We are in the middle of the dog days of summer: when the mobile industry, from New York to Helsinki, more or less en bloc, exits the office in search of the nearest beach/leisure park/restaurant (insert destination of choice) and sits there for the next couple of weeks; when I scratch around inelegantly compiling nine-ball ducks for the Skulking Loafers cricket team and spend hours engaged in the military-style planning that is required to devise entertainment for four small children during their summer break.
But while most of us are either reclining on sun loungers (or in my case, flailing wildly and unavailingly outside off stump) AdMob have made a rather significant and impressive announcement, namely that they have served 100 billion ads on their network.
This is substantial volume, by anyone’s measure, and should make even those who have been somewhat ambivalent towards mobile as a medium for advertising sit up and take notice.
In 2008, mobile advertising was one of only two media that saw its adspend increase in the UK – the other being the Internet – as fragmenting audience share, allied to recessionary economic conditions, meant that brands were less willing (and able) to maintain existing budgets on traditional distribution channels.
The recession has also resulted in a shift on adspend from above the line (reach-based) to below the line (highly targeted) strategies, a shift which suits mobile, which offers the opportunity for highly detailed analytics and quantifiable user response to advertising, down to the ground.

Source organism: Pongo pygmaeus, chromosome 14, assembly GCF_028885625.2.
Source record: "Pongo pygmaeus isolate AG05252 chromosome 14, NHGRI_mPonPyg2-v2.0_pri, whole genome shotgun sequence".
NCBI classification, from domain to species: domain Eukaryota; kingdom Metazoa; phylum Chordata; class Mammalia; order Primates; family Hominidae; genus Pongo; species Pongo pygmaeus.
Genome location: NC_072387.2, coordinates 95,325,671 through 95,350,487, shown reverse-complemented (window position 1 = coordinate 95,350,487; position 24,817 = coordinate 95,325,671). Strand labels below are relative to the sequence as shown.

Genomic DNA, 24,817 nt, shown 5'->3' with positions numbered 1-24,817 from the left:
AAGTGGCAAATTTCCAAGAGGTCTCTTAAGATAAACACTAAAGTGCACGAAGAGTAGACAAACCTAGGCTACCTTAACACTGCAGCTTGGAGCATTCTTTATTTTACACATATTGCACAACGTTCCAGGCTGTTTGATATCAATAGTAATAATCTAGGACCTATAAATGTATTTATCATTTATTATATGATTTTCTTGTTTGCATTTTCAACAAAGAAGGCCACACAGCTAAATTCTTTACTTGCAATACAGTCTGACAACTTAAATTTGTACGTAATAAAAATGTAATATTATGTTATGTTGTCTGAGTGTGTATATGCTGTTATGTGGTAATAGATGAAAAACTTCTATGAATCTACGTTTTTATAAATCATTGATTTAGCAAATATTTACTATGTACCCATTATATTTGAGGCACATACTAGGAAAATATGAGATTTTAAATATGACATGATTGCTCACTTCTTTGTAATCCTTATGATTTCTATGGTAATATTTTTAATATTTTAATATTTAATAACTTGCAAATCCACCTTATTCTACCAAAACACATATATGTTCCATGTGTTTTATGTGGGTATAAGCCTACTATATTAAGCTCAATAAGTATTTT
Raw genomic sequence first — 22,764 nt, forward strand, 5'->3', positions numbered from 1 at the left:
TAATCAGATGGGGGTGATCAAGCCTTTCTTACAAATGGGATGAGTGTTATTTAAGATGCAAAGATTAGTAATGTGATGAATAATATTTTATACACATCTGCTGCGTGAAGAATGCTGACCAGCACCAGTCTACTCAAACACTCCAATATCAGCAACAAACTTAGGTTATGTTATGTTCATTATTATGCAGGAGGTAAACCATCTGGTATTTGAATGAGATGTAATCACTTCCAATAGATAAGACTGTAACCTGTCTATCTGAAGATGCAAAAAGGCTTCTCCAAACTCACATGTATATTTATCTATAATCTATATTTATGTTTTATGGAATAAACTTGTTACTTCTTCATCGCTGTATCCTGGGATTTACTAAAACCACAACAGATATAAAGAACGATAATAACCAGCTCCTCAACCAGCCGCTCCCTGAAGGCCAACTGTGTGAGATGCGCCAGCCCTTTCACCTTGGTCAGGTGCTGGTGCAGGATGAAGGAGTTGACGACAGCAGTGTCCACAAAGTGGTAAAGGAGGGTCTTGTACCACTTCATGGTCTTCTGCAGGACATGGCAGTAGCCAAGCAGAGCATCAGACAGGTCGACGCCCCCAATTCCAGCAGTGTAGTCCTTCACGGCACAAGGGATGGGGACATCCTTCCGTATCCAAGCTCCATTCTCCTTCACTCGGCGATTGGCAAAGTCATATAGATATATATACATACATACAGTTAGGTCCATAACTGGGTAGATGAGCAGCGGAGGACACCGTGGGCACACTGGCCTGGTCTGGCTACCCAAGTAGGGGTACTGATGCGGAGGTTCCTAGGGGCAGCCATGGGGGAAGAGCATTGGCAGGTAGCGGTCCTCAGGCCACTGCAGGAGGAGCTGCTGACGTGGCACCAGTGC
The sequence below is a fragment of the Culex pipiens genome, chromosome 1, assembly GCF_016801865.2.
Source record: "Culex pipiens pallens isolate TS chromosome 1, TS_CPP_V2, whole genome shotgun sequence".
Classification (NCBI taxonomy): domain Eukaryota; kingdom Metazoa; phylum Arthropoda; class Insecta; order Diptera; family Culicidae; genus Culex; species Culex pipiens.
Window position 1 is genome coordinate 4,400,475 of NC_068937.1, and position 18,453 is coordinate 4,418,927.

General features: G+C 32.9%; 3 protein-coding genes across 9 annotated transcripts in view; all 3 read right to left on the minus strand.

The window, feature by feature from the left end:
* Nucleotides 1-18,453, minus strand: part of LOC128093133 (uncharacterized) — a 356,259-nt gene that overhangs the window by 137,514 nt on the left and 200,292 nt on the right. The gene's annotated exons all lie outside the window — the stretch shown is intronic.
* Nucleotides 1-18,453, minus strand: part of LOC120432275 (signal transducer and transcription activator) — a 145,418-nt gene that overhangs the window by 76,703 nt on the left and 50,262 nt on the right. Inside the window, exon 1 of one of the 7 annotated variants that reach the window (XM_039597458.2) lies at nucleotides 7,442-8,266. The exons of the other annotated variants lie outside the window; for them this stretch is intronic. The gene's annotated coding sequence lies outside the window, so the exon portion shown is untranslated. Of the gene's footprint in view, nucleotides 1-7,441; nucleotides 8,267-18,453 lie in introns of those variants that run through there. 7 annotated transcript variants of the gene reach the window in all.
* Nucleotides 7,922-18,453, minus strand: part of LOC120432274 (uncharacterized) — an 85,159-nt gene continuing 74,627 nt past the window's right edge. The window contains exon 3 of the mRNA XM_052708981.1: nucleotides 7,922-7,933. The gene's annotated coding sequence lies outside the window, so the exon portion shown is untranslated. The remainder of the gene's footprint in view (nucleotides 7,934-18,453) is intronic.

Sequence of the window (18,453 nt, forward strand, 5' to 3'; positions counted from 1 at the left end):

The upshot is that while mobile advertising growth was certainly adversely affected by the downturn – cost per clickthrough rates fell through the floor in late-2008/early-2009 - the burgeoning amount of rich media content on offer (games, video, music et al) has in turn acted as an incentive for advertisers to dip their toes into the market. And the first speculative, ad hoc adverts are (albeit gradually) transforming into ads run as part of integrated, multimedia campaigns.
Crucial to mobile advertising’s development has been the introduction of campaigns run by major brands such as Coca Cola and Nike: in the very early days of mobile advertising, individuals such as Andrew Bud were sceptical (and rightly so) of the fact that the vast bulk of mobile advertising simply promoted mobile content: that model was simply not sustainable as it provided no external revenues for the mobile industry.
But thanks to the efforts of AdMob and other advertising networks, when the mobile executives return from their beaches and leisure parks, they may find the coffers of their respective companies slightly heavier with advertising revenue than when they left.
Only slightly, because these are still early days for mobile advertising, AdMob’s 100 billion notwithstanding. But then, to borrow a phrase from a well known brand, every little helps…